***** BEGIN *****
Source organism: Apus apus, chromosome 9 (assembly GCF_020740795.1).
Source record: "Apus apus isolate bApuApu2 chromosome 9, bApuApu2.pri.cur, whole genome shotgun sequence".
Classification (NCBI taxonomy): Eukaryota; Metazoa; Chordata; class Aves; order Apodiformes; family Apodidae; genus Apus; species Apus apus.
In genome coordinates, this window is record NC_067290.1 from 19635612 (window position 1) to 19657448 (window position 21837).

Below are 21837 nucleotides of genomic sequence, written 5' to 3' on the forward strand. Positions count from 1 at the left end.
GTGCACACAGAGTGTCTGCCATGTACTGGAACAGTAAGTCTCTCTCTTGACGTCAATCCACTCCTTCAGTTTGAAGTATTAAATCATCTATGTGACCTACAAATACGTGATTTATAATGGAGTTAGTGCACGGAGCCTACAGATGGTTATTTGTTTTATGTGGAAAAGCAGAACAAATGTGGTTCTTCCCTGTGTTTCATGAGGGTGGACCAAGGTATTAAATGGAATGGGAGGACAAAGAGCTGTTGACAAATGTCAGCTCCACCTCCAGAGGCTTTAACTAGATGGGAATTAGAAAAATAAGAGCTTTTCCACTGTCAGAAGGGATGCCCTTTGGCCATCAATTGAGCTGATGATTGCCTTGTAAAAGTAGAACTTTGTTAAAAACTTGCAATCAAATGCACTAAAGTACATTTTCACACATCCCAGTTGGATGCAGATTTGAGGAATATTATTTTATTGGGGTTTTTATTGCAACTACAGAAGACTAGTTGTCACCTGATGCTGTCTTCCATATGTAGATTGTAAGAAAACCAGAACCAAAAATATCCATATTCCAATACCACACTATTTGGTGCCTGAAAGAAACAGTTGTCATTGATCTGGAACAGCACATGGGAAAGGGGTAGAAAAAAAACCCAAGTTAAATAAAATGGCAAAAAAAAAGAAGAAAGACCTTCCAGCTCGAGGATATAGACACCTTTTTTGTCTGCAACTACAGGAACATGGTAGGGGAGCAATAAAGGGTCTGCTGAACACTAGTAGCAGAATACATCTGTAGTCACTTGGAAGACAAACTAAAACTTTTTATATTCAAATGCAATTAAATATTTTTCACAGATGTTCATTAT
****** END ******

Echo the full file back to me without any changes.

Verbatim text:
Source organism: Apus apus, chromosome 9 (assembly GCF_020740795.1).
Source record: "Apus apus isolate bApuApu2 chromosome 9, bApuApu2.pri.cur, whole genome shotgun sequence".
Classification (NCBI taxonomy): Eukaryota; Metazoa; Chordata; class Aves; order Apodiformes; family Apodidae; genus Apus; species Apus apus.
In genome coordinates, this window is record NC_067290.1 from 19635612 (window position 1) to 19657448 (window position 21837).

Below are 21837 nucleotides of genomic sequence, written 5' to 3' on the forward strand. Positions count from 1 at the left end.
GTGCACACAGAGTGTCTGCCATGTACTGGAACAGTAAGTCTCTCTCTTGACGTCAATCCACTCCTTCAGTTTGAAGTATTAAATCATCTATGTGACCTACAAATACGTGATTTATAATGGAGTTAGTGCACGGAGCCTACAGATGGTTATTTGTTTTATGTGGAAAAGCAGAACAAATGTGGTTCTTCCCTGTGTTTCATGAGGGTGGACCAAGGTATTAAATGGAATGGGAGGACAAAGAGCTGTTGACAAATGTCAGCTCCACCTCCAGAGGCTTTAACTAGATGGGAATTAGAAAAATAAGAGCTTTTCCACTGTCAGAAGGGATGCCCTTTGGCCATCAATTGAGCTGATGATTGCCTTGTAAAAGTAGAACTTTGTTAAAAACTTGCAATCAAATGCACTAAAGTACATTTTCACACATCCCAGTTGGATGCAGATTTGAGGAATATTATTTTATTGGGGTTTTTATTGCAACTACAGAAGACTAGTTGTCACCTGATGCTGTCTTCCATATGTAGATTGTAAGAAAACCAGAACCAAAAATATCCATATTCCAATACCACACTATTTGGTGCCTGAAAGAAACAGTTGTCATTGATCTGGAACAGCACATGGGAAAGGGGTAGAAAAAAAACCCAAGTTAAATAAAATGGCAAAAAAAAAGAAGAAAGACCTTCCAGCTCGAGGATATAGACACCTTTTTTGTCTGCAACTACAGGAACATGGTAGGGGAGCAATAAAGGGTCTGCTGAACACTAGTAGCAGAATACATCTGTAGTCACTTGGAAGACAAACTAAAACTTTTTATATTCAAATGCAATTAAATATTTTTCACAGATGTTCATTAT